Science is one of the many lenses through which we view our world. It is a field of ingenuity, creativity, and design. Needless to say, there have been countless women who have each greatly impacted varying fields within the science discipline. In this week’s women in history, I will be highlighting a few key female players in science as a whole, as well as one of the most historically famous Grand County residents.
Our first story begins in 1815 in the bustling city of London, where Augusta Ada Byron, Countess of Lovelace—better known as “Ada Lovelace”—was born. Just a few weeks after Ada was born, her parents separated, and her father soon after left London. She never got to see her father again as he died in Greece when she was 8. From a very early age, Ada showed her gifts for mathematics, and this lead to her tutoring in the sciences
Around the age of 17, Ada met mathematician and inventor, Charles Babbage. Babbage was a mentor and friend to Ada, and, with Babbage, Ada began studying advanced mathematics under Augustus de Morgan, a professor at the University of London.
Ada was fascinated by Babbage’s ideas. Known as the father of the computer, he invented the difference engine, which was meant to perform mathematical calculations. Ada got a chance to look at the machine before it was finished, and was captivated by it.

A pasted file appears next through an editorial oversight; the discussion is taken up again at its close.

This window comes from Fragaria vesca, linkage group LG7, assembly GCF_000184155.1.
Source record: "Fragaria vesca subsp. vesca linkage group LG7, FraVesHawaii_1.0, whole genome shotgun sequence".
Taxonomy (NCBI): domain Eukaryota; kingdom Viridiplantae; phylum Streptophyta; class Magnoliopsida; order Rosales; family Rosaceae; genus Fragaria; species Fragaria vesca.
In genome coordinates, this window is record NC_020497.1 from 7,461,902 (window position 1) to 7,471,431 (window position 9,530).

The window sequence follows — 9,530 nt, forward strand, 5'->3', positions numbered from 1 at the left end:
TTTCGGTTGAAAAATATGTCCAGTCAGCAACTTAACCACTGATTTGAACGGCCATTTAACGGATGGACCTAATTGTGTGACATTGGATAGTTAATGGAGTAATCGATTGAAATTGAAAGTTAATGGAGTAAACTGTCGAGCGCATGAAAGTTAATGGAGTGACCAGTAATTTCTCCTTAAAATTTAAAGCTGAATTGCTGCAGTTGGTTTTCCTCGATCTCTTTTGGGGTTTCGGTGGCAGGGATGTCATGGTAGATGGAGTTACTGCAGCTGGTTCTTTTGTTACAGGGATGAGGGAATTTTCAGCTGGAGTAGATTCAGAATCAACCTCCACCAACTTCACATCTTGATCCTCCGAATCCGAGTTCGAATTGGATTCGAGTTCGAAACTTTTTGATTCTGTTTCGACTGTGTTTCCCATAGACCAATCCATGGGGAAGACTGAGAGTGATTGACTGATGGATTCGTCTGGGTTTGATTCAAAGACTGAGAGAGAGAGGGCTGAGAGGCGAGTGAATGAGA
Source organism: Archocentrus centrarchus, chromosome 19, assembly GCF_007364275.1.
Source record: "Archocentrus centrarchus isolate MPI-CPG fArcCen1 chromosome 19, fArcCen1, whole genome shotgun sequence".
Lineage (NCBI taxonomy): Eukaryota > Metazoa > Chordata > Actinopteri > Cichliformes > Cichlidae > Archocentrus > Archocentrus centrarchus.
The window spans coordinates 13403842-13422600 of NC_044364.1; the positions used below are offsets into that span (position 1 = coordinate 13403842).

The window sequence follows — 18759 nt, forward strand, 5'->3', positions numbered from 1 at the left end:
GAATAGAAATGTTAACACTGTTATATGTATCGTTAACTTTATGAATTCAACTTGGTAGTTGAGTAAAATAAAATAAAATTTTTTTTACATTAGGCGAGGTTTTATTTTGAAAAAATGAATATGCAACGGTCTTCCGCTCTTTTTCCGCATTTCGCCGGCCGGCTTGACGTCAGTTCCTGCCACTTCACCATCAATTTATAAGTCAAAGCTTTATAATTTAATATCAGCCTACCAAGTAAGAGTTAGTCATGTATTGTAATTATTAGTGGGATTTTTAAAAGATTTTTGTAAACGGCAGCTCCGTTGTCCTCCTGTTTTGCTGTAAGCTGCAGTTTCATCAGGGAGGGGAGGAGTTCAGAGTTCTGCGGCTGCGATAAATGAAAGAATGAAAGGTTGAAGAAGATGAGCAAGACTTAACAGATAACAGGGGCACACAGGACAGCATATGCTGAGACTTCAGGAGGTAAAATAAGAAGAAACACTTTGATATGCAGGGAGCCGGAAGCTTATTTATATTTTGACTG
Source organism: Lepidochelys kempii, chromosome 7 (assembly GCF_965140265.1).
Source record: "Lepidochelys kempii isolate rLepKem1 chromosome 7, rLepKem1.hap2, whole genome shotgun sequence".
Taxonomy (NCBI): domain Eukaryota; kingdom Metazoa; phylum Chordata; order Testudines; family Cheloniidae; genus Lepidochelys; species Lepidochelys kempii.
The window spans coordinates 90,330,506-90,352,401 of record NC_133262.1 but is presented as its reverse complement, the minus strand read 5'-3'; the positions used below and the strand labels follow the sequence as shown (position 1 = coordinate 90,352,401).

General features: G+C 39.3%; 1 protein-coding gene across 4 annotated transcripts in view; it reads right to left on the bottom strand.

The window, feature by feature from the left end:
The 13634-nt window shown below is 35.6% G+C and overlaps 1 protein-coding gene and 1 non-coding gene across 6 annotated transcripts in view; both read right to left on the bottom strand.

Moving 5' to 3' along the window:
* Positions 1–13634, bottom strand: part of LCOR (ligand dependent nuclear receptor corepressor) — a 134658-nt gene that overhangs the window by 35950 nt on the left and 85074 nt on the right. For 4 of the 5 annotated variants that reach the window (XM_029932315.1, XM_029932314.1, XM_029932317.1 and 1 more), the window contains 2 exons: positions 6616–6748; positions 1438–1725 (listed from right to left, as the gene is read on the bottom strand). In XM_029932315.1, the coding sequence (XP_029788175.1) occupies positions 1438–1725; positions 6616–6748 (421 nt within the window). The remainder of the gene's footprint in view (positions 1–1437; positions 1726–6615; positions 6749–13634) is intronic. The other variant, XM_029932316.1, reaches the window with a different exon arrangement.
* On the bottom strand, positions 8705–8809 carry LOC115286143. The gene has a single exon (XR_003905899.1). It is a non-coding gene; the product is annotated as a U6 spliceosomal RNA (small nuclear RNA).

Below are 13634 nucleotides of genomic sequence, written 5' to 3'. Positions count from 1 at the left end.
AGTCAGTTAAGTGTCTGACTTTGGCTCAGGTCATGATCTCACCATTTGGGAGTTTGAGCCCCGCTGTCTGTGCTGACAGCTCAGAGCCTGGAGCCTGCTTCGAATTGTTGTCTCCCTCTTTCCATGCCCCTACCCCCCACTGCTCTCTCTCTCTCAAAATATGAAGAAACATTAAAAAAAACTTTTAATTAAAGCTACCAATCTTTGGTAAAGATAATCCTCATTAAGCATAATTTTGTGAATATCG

When Ada was later asked to translate an article on Babbage’s analytical engine. She not only translated the original French text into English, but also added her own thoughts and ideas on the machine. With her notes incorporated, the article ended up being three times longer than the original. Her work was published in 1843, in an English science journal.
In her notes, Ada described how codes could be created for the device to handle letters and symbols along with numbers. She also theorized a method for the engine to repeat a series of instructions, a process known as looping that computer programs use today. Ada’s article attracted little attention while she was alive, but it is now widely considered one of the first concepts for computer programming. For this, Ada will be forever known in the history books as the first computer programmer.
Our next famous female’s story starts a few years later just a hop, skip, and a boat ride away, in 1870 Fort Wayne, Indiana. Susan Anderson, lovingly know as “Doc Susie”, was an American physician and one of the first women to practice medicine in Colorado.
In 1891, just after graduating high school, her family moved to Cripple Creek, Colorado, since gold had been discovered there. Susan wanted to be a telegraph operator, but her father encouraged her to be a doctor instead and offered to pay for her medical school. She ended up attending medical school at the University of Michigan and graduated in 1897 as a licensed physician.
After graduating, she returned to Colorado to practice medicine, but found it difficult to find a position. She didn’t really receive a stable position until 1904, when she was appointed the coroner of Grand County. During her time as coroner, she investigated many of the deaths involved in the construction of the Moffat Tunnel railroad. In 1907, she contracted tuberculosis, and relocated to Fraser. For 49 years, she was the only physician in Fraser and this is where she received the affectionate nickname of ”Doc Susie”. During those 49 years, she tended to a range of patients and medical conditions including childbirth, skiing injuries, and particularly pneumonia during the 1918 flu pandemic. Although most of her work involved making house calls to patients, Anderson never owned a horse or car, and she was usually paid in food or firewood, rather than money.